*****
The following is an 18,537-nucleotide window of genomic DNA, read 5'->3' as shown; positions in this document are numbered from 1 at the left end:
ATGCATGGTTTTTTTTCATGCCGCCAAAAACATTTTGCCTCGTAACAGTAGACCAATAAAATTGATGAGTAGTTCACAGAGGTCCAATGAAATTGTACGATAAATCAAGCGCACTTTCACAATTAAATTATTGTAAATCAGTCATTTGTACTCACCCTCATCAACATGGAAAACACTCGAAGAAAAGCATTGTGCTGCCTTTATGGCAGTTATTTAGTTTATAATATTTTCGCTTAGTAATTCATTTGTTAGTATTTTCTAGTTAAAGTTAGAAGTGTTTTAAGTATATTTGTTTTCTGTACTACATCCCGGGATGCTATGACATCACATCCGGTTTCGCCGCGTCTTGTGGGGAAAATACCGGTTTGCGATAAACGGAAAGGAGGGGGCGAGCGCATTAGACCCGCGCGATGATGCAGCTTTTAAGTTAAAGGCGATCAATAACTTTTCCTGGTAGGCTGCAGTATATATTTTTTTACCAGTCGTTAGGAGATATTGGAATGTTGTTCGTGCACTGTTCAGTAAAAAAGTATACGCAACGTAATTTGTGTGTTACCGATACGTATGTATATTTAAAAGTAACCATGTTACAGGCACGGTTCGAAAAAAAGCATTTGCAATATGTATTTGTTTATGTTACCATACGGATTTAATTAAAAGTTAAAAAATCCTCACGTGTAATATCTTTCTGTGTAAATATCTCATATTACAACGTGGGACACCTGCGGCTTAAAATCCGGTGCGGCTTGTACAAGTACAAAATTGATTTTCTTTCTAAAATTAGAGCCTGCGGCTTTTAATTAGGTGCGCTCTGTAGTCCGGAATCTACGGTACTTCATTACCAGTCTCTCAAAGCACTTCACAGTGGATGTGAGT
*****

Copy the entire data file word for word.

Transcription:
The following is an 18,537-nucleotide window of genomic DNA, read 5'->3' as shown; positions in this document are numbered from 1 at the left end:
ATGCATGGTTTTTTTTCATGCCGCCAAAAACATTTTGCCTCGTAACAGTAGACCAATAAAATTGATGAGTAGTTCACAGAGGTCCAATGAAATTGTACGATAAATCAAGCGCACTTTCACAATTAAATTATTGTAAATCAGTCATTTGTACTCACCCTCATCAACATGGAAAACACTCGAAGAAAAGCATTGTGCTGCCTTTATGGCAGTTATTTAGTTTATAATATTTTCGCTTAGTAATTCATTTGTTAGTATTTTCTAGTTAAAGTTAGAAGTGTTTTAAGTATATTTGTTTTCTGTACTACATCCCGGGATGCTATGACATCACATCCGGTTTCGCCGCGTCTTGTGGGGAAAATACCGGTTTGCGATAAACGGAAAGGAGGGGGCGAGCGCATTAGACCCGCGCGATGATGCAGCTTTTAAGTTAAAGGCGATCAATAACTTTTCCTGGTAGGCTGCAGTATATATTTTTTTACCAGTCGTTAGGAGATATTGGAATGTTGTTCGTGCACTGTTCAGTAAAAAAGTATACGCAACGTAATTTGTGTGTTACCGATACGTATGTATATTTAAAAGTAACCATGTTACAGGCACGGTTCGAAAAAAAGCATTTGCAATATGTATTTGTTTATGTTACCATACGGATTTAATTAAAAGTTAAAAAATCCTCACGTGTAATATCTTTCTGTGTAAATATCTCATATTACAACGTGGGACACCTGCGGCTTAAAATCCGGTGCGGCTTGTACAAGTACAAAATTGATTTTCTTTCTAAAATTAGAGCCTGCGGCTTTTAATTAGGTGCGCTCTGTAGTCCGGAATCTACGGTACTTCATTACCAGTCTCTCAAAGCACTTCACAGTGGATGTGAGT